Leroy’s great escape

IT’S a common occurrence to hear someone complaining about their job, about where they live, or how they want to get away from their lives just for a week or two and go on a holiday.

Albany lad Leroy Savage decided to stop talking and start doing and took it all a bit further when he landed the idea of a bike ride through South America.

Planning for the ambitious 16-month trip began in 2016 when Leroy and his mate Jono (it’s just ‘Jono’) decided they were sick of what they were doing.

“We both needed a change,” Leroy said, when he sat down with The Weekender to re-tell his epic journey.

“I was sick of my FIFO job, where I was living, and wanted to escape a bad relationship.

“We both wanted to go to South America, so we looked at buying a Kombi but decided it was going to be too expensive and too hard to cross borders.”

Luckily the trip wasn’t completely lost when the idea was floated to cycle instead.

“Jono’s cousin had recently finished cycling from San Francisco down to Ushuaia in Argentina. He’d been thinking of doing it for a while. That bloke can sell ice to an Eskimo,” Leroy said.

A quick scour on Gumtree for a bike, and $100 later, Leroy had the 1996 Marin Bear Valley SE mountain bike that would take him more than 14,000km through South America.

Leroy started his journey from Ushuaia, nicknamed ‘the end of the world’, as it is the southern-most city on the planet.

After spending some time winding through Argentina and Chile, Leroy pedalled through Bolivia, Ecuador, Colombia and Peru.

He said there were only a few moments when he questioned why he decided to tackle such a long ride.

“There was one moment when I was riding through San Pedro de Atacama in Chile, it was just these horrible gravelly-sandy roads and strong head winds,” he said.

“It was all desert with hardly any places from shelter out of the wind. It was getting so cold during the night that my water bottle with about 700ml in it was freezing solid.

“I was there for a week trying to ride through it. When I got to the other side I was a bit physically and mentally broken.

“The thought crossed my mind of going home.”

Despite the testing conditions Leroy continued his journey, cycling through mountain passes and jungles.

“The most disappointing part about riding through the jungle was that I didn’t see a puma,” he said.

“There weren’t even that many birds, just lots of weird insects and howler monkeys.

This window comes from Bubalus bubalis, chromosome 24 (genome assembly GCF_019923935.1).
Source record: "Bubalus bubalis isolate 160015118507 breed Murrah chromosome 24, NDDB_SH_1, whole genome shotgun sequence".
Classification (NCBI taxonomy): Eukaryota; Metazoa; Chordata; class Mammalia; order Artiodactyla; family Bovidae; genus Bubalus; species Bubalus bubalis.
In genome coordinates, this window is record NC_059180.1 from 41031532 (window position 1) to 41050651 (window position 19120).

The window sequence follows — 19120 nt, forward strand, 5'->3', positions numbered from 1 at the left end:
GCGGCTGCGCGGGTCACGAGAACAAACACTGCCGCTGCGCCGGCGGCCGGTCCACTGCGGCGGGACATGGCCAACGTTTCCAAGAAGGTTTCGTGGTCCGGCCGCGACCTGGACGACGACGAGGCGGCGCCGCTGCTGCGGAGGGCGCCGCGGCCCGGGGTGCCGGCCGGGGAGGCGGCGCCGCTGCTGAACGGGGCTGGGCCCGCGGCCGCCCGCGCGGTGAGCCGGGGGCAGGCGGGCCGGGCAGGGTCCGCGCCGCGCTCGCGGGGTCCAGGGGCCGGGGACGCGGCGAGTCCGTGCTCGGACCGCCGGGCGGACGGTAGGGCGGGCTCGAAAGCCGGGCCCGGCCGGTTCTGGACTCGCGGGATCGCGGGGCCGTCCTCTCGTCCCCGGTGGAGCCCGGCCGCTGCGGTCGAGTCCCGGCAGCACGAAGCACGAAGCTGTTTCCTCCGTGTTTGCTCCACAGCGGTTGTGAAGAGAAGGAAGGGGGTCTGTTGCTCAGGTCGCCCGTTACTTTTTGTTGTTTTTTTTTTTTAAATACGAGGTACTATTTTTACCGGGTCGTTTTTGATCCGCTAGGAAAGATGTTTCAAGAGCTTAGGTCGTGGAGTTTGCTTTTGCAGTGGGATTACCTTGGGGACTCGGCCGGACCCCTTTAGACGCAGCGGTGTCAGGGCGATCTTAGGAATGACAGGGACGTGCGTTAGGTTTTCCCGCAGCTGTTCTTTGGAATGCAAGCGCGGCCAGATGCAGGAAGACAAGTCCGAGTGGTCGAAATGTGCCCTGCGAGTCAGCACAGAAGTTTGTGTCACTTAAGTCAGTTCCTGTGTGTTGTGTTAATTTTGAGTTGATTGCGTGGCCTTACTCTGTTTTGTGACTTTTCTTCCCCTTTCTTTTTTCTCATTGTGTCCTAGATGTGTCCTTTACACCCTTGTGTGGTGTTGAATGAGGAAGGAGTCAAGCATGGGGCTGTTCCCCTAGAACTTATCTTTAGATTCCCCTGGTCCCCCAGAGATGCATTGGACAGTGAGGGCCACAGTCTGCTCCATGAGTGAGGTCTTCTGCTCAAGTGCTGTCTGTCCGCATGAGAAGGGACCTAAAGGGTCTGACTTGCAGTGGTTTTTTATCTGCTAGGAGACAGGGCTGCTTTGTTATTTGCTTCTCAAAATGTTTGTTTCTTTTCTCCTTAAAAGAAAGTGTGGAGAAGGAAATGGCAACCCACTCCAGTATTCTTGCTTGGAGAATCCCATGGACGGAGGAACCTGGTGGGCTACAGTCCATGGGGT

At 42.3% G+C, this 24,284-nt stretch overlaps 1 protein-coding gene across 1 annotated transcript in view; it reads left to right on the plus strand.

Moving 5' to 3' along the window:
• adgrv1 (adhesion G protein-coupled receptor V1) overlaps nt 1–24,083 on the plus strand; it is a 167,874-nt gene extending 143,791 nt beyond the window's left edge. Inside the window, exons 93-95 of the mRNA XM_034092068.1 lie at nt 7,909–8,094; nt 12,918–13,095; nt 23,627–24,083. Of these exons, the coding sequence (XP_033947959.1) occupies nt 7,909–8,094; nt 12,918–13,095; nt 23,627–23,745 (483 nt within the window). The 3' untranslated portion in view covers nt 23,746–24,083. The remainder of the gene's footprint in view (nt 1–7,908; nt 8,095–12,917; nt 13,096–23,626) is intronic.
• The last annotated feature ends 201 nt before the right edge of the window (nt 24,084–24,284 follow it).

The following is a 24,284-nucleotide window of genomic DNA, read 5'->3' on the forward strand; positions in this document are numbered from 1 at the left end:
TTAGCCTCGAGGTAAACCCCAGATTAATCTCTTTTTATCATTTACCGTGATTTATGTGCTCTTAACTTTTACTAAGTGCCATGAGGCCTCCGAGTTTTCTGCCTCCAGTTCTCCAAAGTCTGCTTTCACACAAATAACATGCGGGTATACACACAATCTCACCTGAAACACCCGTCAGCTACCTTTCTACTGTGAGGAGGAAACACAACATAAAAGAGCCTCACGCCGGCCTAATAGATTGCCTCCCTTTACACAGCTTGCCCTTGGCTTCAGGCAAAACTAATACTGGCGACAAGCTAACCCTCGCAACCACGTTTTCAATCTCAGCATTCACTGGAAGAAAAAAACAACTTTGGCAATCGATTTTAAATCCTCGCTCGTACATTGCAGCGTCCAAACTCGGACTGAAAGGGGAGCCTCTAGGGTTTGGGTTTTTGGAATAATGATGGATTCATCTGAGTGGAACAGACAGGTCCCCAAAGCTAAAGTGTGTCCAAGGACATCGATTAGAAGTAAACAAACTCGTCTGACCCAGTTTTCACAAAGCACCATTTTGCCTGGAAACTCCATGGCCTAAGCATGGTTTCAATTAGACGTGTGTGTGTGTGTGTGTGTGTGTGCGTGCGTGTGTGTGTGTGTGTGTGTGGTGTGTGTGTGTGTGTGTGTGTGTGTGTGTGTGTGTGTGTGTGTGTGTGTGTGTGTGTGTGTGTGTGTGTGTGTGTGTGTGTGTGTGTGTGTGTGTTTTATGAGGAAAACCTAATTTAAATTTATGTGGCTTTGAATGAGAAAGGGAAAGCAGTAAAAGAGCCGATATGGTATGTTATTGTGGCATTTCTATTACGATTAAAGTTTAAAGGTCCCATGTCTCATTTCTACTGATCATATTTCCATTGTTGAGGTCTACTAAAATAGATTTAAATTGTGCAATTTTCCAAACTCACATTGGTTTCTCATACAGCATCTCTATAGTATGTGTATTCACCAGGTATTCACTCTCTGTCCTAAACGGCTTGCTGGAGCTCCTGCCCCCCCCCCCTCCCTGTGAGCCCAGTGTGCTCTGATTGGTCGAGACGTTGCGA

“I didn’t come across any live snakes, just ones on the side of the road that had been run over.

“I saw heaps of tarantulas though. I’d help them cross the road.”

Since returning to Albany in time for Christmas with his family, Leroy’s days have seemed almost slow in comparison to life on the road.

“I’ve been back for nearly a month and I’m starting to make bad habits again,” he said.

“Life at home just isn’t as free as it was on the road. All you need to worry about when you’re cycling is food, water and where you’ll camp for the night. The routine is super addictive.

“When you get home it’s all about the money, spending it and earning it.

“I don’t have a phone contract, or a license or car, and straight way I’ve started spending way less.”

Leroy continues to cycle around Albany waiting for inspiration for his next trip.

“It was the best thing I’ve done in my life so far,” he said.

“The only thing I could say to someone who is thinking of cycling for a holiday is ‘what are you waiting for?’.”

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City jewel gets new tenant

A STATE heritage-listed York Street landmark, vacant for the past 18 months, will be tenanted once more when Mark Blyth Fine Jewellery moves in at the end of January.

From letting agent Doug Pearson, Mark and Tamara Blyth recently received the key to Albany House, erected in 1884 on the corner of York Street and Stirling Terrace.

Mr Pearson said the Blyths would lease the 152sqm downstairs space for close to the asking price of $27,360 a year.

“It’ll be great, because they have a really good product and it’s been hidden where it is at the moment,” he said.

“They’re going to set it up nicely, with good interior layouts, designs and finishes.

“This will give them a lot more exposure.”

For the past nine years, the Blyths’ jewellery business has been located in a shopfront across York Street from Albany House, in the Empire Buildings, which are on Albany’s local heritage register.

That shop-front is now up for lease.

Ms Blyth said the business should start trading from its new premises on January 29, depending on whether the City of Albany approves an application to convert the space from commercial to office use by then.

“For the first time in Mark’s 20-plus years as a jeweller he’ll have windows in his workshop,” she said.

“He won’t be working in a little dungeon out the back.”

Mr Blyth said the white marble of an existing fireplace in Albany House would be mirrored in a white marble shop counter he’d commissioned from Perth that would come in at a cool $14,000.

“We baulked at it for a couple of weeks, then we decided we should just do it,” he confided.

He said the bespoke building would be consistent with the hand-crafted nature of much of his jewellery.

A massive London-built safe from the building’s original use as a bank will again store valuables for the jewellery shop and for members of the public wishing to safeguard personal treasures.

Albany House was added to the State Register of Heritage Places in 1999.

Notable for pre-dating the gold rush, the building housed a branch of the Union Bank and then of the ANZ Bank, from 1884 to 1973.

For many decades, its sprawling top floor was home to whoever was bank manager at the time.

Mr Pearson said the 136sqm top floor was still available – for $16,320 a year.

“It’s Central Area zoning, which allows some really good uses there,” he said.

“It goes from retail, to office, to restaurant subject to conformity with health regulations.